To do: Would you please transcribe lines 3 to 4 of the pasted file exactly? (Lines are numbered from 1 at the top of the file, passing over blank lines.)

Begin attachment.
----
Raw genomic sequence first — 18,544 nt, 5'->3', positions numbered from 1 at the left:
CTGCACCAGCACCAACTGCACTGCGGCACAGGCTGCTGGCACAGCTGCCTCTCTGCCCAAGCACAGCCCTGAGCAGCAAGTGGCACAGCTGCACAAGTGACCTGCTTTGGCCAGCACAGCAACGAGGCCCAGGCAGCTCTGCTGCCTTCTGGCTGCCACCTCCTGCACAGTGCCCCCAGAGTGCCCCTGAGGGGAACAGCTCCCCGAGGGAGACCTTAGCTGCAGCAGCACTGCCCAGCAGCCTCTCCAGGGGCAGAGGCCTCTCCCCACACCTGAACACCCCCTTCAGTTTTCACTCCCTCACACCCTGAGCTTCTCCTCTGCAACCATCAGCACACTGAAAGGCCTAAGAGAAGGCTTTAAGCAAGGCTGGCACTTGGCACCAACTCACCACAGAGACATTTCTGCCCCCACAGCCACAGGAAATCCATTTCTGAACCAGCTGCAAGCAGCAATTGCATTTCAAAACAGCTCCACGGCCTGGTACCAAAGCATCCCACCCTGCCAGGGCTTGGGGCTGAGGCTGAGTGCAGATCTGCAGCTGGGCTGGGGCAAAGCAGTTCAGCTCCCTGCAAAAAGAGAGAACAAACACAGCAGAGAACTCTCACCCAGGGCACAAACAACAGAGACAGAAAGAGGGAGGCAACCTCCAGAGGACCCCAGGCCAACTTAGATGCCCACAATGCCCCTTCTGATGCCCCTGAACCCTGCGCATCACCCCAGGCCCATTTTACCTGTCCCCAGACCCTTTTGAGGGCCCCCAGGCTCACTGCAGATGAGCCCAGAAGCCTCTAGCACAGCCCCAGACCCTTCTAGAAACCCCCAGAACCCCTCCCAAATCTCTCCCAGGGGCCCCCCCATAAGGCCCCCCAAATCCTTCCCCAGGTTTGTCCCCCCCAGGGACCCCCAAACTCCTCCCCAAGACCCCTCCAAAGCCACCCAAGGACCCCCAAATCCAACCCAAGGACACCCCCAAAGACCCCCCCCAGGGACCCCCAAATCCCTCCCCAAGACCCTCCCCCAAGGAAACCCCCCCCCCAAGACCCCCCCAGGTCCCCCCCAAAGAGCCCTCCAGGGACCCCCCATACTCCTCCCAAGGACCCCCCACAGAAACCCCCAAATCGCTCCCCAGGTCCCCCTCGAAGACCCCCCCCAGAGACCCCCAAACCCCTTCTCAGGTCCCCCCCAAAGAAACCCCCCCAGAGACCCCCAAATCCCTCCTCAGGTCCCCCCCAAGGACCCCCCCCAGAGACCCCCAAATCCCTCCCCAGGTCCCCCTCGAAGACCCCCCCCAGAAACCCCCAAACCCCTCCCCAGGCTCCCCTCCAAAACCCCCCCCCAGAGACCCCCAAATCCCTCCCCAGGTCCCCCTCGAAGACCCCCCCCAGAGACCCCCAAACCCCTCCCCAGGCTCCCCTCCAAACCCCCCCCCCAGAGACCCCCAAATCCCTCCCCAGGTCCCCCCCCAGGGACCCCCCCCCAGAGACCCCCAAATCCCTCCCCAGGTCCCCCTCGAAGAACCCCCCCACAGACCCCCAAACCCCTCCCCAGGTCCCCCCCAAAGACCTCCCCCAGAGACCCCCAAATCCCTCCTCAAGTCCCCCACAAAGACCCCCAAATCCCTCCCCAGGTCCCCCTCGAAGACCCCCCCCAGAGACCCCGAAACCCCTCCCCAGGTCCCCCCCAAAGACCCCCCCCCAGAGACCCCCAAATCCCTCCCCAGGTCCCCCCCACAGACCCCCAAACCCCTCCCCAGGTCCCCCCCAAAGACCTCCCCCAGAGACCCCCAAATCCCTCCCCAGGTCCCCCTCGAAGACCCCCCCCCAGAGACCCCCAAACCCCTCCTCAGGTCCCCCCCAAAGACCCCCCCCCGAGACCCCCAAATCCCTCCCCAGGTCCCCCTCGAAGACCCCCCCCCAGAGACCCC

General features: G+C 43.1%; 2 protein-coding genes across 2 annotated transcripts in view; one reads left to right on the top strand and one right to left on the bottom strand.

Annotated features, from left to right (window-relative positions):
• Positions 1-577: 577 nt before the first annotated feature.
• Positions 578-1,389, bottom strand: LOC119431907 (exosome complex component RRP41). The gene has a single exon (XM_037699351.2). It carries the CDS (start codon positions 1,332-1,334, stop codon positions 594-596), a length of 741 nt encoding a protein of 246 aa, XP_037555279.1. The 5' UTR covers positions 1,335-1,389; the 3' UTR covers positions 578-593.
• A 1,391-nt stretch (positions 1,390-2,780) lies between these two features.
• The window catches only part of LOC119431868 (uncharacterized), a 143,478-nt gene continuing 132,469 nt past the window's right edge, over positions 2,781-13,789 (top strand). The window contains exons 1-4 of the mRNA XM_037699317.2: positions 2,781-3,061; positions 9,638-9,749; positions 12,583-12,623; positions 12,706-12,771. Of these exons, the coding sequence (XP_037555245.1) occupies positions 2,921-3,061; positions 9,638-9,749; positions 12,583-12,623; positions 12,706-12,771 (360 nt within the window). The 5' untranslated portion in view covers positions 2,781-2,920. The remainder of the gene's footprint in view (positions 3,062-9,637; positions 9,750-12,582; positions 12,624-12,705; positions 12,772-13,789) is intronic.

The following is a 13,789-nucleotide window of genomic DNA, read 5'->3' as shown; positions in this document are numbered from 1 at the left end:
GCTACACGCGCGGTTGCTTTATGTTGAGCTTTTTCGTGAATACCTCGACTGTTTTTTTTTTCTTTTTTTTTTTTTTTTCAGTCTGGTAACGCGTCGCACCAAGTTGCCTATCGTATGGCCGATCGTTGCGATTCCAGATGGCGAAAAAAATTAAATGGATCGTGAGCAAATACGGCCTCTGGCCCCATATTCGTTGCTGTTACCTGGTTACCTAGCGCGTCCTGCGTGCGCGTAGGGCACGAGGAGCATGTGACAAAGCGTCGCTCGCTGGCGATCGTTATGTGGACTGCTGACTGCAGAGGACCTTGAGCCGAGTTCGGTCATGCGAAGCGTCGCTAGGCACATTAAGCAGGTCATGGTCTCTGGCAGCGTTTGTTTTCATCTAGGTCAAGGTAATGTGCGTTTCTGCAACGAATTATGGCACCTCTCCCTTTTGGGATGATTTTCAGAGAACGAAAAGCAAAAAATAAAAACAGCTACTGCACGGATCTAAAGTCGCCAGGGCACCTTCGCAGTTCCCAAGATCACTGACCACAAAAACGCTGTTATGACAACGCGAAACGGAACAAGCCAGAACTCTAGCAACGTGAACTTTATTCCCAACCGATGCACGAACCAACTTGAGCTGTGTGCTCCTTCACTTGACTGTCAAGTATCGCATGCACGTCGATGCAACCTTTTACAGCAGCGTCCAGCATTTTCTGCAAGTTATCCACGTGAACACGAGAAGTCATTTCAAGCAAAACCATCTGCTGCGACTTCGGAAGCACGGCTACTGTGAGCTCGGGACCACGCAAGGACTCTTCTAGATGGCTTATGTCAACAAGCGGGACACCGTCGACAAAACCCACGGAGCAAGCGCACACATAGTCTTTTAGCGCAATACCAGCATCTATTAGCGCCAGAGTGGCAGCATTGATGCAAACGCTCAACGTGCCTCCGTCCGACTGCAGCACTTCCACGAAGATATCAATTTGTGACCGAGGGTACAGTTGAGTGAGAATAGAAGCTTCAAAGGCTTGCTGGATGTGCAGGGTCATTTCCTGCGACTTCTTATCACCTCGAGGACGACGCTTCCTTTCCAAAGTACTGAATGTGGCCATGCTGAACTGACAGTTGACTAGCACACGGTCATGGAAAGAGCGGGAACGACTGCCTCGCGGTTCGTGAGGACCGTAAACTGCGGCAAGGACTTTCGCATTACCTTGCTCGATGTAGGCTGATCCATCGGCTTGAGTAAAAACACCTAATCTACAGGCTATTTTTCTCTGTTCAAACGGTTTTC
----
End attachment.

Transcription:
General features: G+C 43.1%; 2 protein-coding genes across 2 annotated transcripts in view; one reads left to right on the top strand and one right to left on the bottom strand.

Annotated features, from left to right (window-relative positions):